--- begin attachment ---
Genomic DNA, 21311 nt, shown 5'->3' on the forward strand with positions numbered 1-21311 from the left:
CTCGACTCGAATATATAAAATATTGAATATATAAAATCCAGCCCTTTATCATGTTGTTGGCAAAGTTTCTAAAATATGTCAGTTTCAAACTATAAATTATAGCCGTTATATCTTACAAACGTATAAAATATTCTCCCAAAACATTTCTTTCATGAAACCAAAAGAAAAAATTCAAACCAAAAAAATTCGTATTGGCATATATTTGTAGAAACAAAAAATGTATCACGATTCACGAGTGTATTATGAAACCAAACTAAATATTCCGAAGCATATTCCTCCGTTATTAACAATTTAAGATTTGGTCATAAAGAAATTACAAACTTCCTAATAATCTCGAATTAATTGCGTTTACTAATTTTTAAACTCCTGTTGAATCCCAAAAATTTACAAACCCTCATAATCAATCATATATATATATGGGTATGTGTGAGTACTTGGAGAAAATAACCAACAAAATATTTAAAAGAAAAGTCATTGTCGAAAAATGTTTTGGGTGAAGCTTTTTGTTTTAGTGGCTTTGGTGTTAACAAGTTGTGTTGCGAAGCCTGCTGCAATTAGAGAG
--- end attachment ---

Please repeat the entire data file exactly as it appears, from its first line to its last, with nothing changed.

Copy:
Genomic DNA, 21311 nt, shown 5'->3' on the forward strand with positions numbered 1-21311 from the left:
CTCGACTCGAATATATAAAATATTGAATATATAAAATCCAGCCCTTTATCATGTTGTTGGCAAAGTTTCTAAAATATGTCAGTTTCAAACTATAAATTATAGCCGTTATATCTTACAAACGTATAAAATATTCTCCCAAAACATTTCTTTCATGAAACCAAAAGAAAAAATTCAAACCAAAAAAATTCGTATTGGCATATATTTGTAGAAACAAAAAATGTATCACGATTCACGAGTGTATTATGAAACCAAACTAAATATTCCGAAGCATATTCCTCCGTTATTAACAATTTAAGATTTGGTCATAAAGAAATTACAAACTTCCTAATAATCTCGAATTAATTGCGTTTACTAATTTTTAAACTCCTGTTGAATCCCAAAAATTTACAAACCCTCATAATCAATCATATATATATATGGGTATGTGTGAGTACTTGGAGAAAATAACCAACAAAATATTTAAAAGAAAAGTCATTGTCGAAAAATGTTTTGGGTGAAGCTTTTTGTTTTAGTGGCTTTGGTGTTAACAAGTTGTGTTGCGAAGCCTGCTGCAATTAGAGAG